A foolproof guide to braising
Get the most out of your food by mastering the season’s most savory technique.
Sweater weather is once again upon us, and not a moment too soon. If soups and stews make your heart go pitter-pat, you owe it to yourself to make this the year that you master the art of the braise.
Braising is a method for cooking food very slowly in a closed pot with a bit of liquid until it’s tender. The process is straightforward in theory, but the sheer volume of recipes out there means it’s hard to know what you’re getting into until it’s too late.
Braising is commonly used to cook tough cuts of meat, and though they’re cheaper than steaks, that doesn’t mean they’re budget-friendly wonders. Plunking down $20 for grass-fed, bone-in short ribs should feel like the luxury it is, and if it’s one you don’t often indulge in, you’ll want to be damn sure you’re getting your money’s worth. These tips and tricks will surely get you there.
Get your equipment right
Braised meats are a democratizing force of good, and nowhere is this more evident than in the variety of ways people go about cooking them: on the stove, in the oven, over an actual campfire, in a pressure cooker or slow cooker, to name a few. A heavy, lidded pot like a Dutch oven is an excellent all-purpose choice because it works on the stove and in the oven, but it’s not required. Professional kitchens knock out ridiculous braises every day in cheap aluminum pans covered with foil, and so can you. All you really need is a close, airtight-ish seal for the long cooking process—whether you get that from a lid or a piece of foil makes little difference.
Don’t skimp on prep
The easiest way to make a stew that’ll blow your mind is to start prepping it the day before. I know, I know—that’s obnoxious advice, but it’s the truth. Letting the meat rest and absorb seasonings makes it noticeably more tender and flavorful than cooking it straight out of the package.
Mix up a simple seasoning blend and add it to your cut and trimmed meat. I always cure mine overnight in a mixture of salt, spices, and a little sugar. This process tenderizes the meat and brings moisture to the surface, where it can be easily blotted off to encourage even browning. More importantly, though, curing seasons the meat inside and out so it flavors the entire stew as it cooks.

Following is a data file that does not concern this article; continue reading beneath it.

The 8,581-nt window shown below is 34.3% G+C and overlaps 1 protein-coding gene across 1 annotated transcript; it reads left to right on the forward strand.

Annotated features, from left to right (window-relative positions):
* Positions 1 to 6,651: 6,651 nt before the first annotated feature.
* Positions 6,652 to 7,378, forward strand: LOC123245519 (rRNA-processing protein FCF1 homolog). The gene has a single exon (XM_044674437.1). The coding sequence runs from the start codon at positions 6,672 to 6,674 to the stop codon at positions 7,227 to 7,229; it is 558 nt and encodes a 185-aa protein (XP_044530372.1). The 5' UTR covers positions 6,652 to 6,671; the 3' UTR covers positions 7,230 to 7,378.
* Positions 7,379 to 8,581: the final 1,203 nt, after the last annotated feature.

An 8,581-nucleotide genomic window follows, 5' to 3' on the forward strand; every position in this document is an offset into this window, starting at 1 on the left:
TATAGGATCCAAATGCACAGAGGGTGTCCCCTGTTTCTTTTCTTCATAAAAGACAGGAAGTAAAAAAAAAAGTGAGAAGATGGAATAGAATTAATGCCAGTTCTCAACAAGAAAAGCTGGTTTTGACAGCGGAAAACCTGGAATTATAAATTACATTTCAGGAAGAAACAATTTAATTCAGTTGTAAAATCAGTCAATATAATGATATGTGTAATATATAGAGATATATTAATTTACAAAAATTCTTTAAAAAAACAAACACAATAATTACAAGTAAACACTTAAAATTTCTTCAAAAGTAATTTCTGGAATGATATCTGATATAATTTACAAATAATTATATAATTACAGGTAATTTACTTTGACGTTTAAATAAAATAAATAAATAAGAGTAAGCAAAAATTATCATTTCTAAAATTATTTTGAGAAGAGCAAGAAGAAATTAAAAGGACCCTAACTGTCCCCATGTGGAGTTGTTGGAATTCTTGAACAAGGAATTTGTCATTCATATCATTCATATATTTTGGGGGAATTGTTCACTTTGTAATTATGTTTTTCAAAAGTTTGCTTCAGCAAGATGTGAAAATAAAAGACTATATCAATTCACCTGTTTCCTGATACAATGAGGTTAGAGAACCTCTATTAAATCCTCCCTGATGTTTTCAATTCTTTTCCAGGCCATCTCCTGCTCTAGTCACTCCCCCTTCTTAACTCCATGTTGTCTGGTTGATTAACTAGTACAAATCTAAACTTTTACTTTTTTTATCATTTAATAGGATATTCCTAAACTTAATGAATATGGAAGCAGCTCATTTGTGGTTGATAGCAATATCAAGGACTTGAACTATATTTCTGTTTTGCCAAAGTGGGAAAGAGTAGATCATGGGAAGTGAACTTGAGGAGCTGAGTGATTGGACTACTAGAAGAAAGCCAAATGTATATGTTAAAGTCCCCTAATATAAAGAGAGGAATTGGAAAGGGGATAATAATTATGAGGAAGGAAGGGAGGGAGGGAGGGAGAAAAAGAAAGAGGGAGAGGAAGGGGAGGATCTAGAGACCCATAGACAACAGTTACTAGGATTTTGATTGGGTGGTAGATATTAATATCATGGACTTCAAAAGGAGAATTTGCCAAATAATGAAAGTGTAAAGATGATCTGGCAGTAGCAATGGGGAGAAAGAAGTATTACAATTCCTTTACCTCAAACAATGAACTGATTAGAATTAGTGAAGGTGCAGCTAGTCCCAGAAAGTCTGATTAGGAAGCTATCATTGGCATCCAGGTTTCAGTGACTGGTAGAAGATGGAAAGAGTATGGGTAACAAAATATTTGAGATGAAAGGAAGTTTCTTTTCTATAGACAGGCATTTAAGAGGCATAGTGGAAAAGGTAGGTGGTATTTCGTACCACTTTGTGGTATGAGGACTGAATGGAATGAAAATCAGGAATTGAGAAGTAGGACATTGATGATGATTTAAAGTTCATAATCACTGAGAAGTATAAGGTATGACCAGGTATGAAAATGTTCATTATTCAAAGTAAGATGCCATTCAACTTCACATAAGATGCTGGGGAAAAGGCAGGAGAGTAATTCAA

My go-to cure for everything, from pork to lamb, is a 4:1 mixture of salt and brown sugar with lots of fresh black pepper. I usually add a thinly sliced onion and some smashed garlic to the meat, then toss everything together in a mixing bowl with just enough of the cure to lightly coat each piece. From here, you can tightly cover the bowl with plastic wrap or spread the seasoned meat on a cooling rack set inside a sheet pan before refrigerating overnight. Either way works great, but the cooling rack really helps dry out the surface, which makes searing it that much easier.
Sear your meat—just not all of it
Browning stew meat is an important step, but not because it “locks in the juices” or anything—it’s purely about building flavor. Meat with a gloriously golden-brown crust has a deeper, more complex taste than meat that doesn’t. However, the latter will produce a richer, more unctuous stew, given that its fat hasn’t been rendered off in the searing process. For this reason, as well as being quite impatient, I like to brown some of the meat and leave the rest as-is. It’s the perfect compromise.
Most meat browns up nicely in hot oil, but for skin-on cuts like chicken thighs, it’s best to start them skin side-down in a completely cold pan. As the pan slowly heats up, the fat and collagen under the skin render out slowly without seizing up and wrinkling the way bacon does in a hot skillet. This ensures maximum contact between the meat and the pan—more contact means more browning, and more browning means more flavor.
Never, ever skip the boil
Nearly every long-simmered recipe instructs you to bring the pot to a boil before reducing the heat, and for good reason. Food is mostly water, which means that lots of important physical changes happen at 212 degrees Fahrenheit. Proteins seize up, fat melts, connective tissue starts to break down, flavor compounds dissolve and mingle with each other—it’s a beautiful thing, and none of it happens without a full, hard boil. So when a recipe says “bring to boil; reduce to simmer,” it’s not a suggestion. Make sure you follow it.
Be patient: slow and steady wins the race
When your cauldron of stew is finally bubbling away, your next move is to cover the pot, turn the heat way down, and walk away for awhile. You can do this entirely on the stove, but I’m a huge fan of an oven braise. Cooking anything meaty at 300 degrees Fahrenheit (or lower) for a minimum of two hours yields the most insanely succulent, falling-off-the-bone results every time. To be honest, I can’t think of a stew or braise I’ve made that wasn’t improved by the oven. If you have the time, pop that stew in the oven, curl up with a book or a movie, and get cozy—I promise dinner will be worth the wait.